An Account of the English Colony in New South Wales, Volume 2 eBook

This eBook from the Gutenberg Project consists of approximately 334 pages of information about An Account of the English Colony in New South Wales, Volume 2.

October.] The month of October opened with a repetition of the vexatious circumstances that marked the opening of the preceding month.  In the night of the 2nd, a boat was taken from Parramatta by some people who got unobserved out of the harbour.  The three men who were put on shore from the Cumberland at the time she was seized upon, from an unwillingness to accompany them, being in this party, it was supposed they were connected in some way with those who were in that boat, and whom they might know where to find.  An armed boat from the Supply was immediately dispatched after them; but in three days returned, as unsuccessful as Lieutenant Shortland had unfortunately been in his search.

From this circumstance there was reason to suppose that they had stood off from the land; in which case, as the weather since their departure had been unusually bad, the wind blowing a gale from the southward, with much rain, and their boat being a very bad one, it was probable they had perished.

In these two boats 15 convicts had made their escape from the settlement; six of whom had been transported for life; six others were from Ireland, of whose term of transportation no account had been sent out; and of the remainder, one had to serve until the 23rd of May 1799, another until the 2nd of April 1801, and the third until the 15th of April 1804.

Whatever might be the fate of these people, the evil was of great extent; since all that could be known of them to their fellow prisoners was, that they had successfully effected their escape.  Had Bryan and his party, who went off with one of the King’s boats in the year 1791, instead of meeting with the compassion and lenity which were expressed in England for their sufferings, been sent back and tried in New South Wales, for taking away the boat, and other thefts which they had committed, it was probable that others might have been deterred from following their example.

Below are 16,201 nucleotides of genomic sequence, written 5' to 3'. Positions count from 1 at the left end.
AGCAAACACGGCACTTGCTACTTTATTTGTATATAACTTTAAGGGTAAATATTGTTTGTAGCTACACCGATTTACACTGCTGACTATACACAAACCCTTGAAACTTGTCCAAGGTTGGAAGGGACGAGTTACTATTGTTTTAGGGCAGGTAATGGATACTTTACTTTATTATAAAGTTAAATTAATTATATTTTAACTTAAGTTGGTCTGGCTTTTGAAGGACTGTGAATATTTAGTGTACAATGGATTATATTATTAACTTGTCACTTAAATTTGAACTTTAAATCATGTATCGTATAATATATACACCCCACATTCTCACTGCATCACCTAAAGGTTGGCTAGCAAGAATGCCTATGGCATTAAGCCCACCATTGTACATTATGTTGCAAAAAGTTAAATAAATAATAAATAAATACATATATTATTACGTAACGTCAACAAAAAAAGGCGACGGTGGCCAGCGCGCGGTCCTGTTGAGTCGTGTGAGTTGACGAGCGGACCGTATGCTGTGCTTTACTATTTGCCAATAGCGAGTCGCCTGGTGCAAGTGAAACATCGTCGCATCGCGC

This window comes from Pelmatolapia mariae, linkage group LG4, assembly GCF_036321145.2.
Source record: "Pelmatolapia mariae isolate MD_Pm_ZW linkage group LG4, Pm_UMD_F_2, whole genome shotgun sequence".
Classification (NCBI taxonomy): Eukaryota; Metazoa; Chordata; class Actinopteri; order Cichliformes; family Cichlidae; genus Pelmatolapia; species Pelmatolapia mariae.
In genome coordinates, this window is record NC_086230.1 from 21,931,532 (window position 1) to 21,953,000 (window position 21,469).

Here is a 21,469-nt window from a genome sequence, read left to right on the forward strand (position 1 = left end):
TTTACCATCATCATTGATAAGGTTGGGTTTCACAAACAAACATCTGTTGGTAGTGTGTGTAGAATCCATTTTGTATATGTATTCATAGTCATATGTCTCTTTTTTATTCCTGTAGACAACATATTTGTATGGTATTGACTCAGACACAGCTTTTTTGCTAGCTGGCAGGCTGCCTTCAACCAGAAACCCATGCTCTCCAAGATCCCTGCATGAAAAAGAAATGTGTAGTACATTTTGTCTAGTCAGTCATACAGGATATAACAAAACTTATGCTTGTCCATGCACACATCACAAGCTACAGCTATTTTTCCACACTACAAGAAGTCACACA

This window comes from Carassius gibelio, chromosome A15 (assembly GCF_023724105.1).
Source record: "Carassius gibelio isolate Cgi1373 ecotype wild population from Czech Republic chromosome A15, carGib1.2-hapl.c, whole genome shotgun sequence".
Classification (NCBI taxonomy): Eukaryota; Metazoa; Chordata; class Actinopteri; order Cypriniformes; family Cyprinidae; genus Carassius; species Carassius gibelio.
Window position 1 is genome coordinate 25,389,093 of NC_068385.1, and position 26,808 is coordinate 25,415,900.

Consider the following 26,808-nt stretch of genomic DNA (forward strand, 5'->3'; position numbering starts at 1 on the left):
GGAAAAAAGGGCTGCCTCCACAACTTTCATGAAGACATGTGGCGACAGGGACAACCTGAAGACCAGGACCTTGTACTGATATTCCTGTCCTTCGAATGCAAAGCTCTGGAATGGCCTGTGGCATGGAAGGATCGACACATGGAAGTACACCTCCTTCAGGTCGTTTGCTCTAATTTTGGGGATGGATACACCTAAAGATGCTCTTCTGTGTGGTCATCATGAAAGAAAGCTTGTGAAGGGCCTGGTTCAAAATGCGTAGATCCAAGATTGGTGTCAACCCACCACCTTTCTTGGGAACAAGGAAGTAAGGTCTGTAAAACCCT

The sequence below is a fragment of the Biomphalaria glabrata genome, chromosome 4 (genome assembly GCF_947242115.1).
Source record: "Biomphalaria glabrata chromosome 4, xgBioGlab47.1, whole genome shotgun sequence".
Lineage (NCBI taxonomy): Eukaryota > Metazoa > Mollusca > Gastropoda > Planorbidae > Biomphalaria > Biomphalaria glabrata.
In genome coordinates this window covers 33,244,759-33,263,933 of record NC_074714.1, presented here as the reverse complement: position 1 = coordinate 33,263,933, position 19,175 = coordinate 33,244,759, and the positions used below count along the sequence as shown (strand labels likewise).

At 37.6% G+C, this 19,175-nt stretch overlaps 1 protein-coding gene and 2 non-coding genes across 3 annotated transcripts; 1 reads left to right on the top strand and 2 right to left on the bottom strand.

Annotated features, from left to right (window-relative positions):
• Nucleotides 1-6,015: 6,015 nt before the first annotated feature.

On this occasion an order was published, stating that, as, for the private convenience of various individuals, permission had been granted for the building of boats under certain dimensions, yet those boats had been frequently found so improperly secured in the night, and left by their respective owners in situations so favourable to the views of those ignorant beings who were perpetually looking out for means to escape from the settlement, the governor therefore found it expedient positively to prohibit the building of a boat of any kind without having previously obtained his express permission; and to declare, that if any of the boats then in use in the settlement should thenceforward be found improperly secured at night, or left with oars, rudder, masts, or sails on board, they would be laid on shore and burnt.

Such was the increase of crimes, that thrice in this month was the court of criminal judicature assembled.  The offences that came under their cognisance were those of murder, perjury, forgery, and theft.

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An Account of the English Colony in New South Wales, Volume 2 from Project Gutenberg. Public domain.
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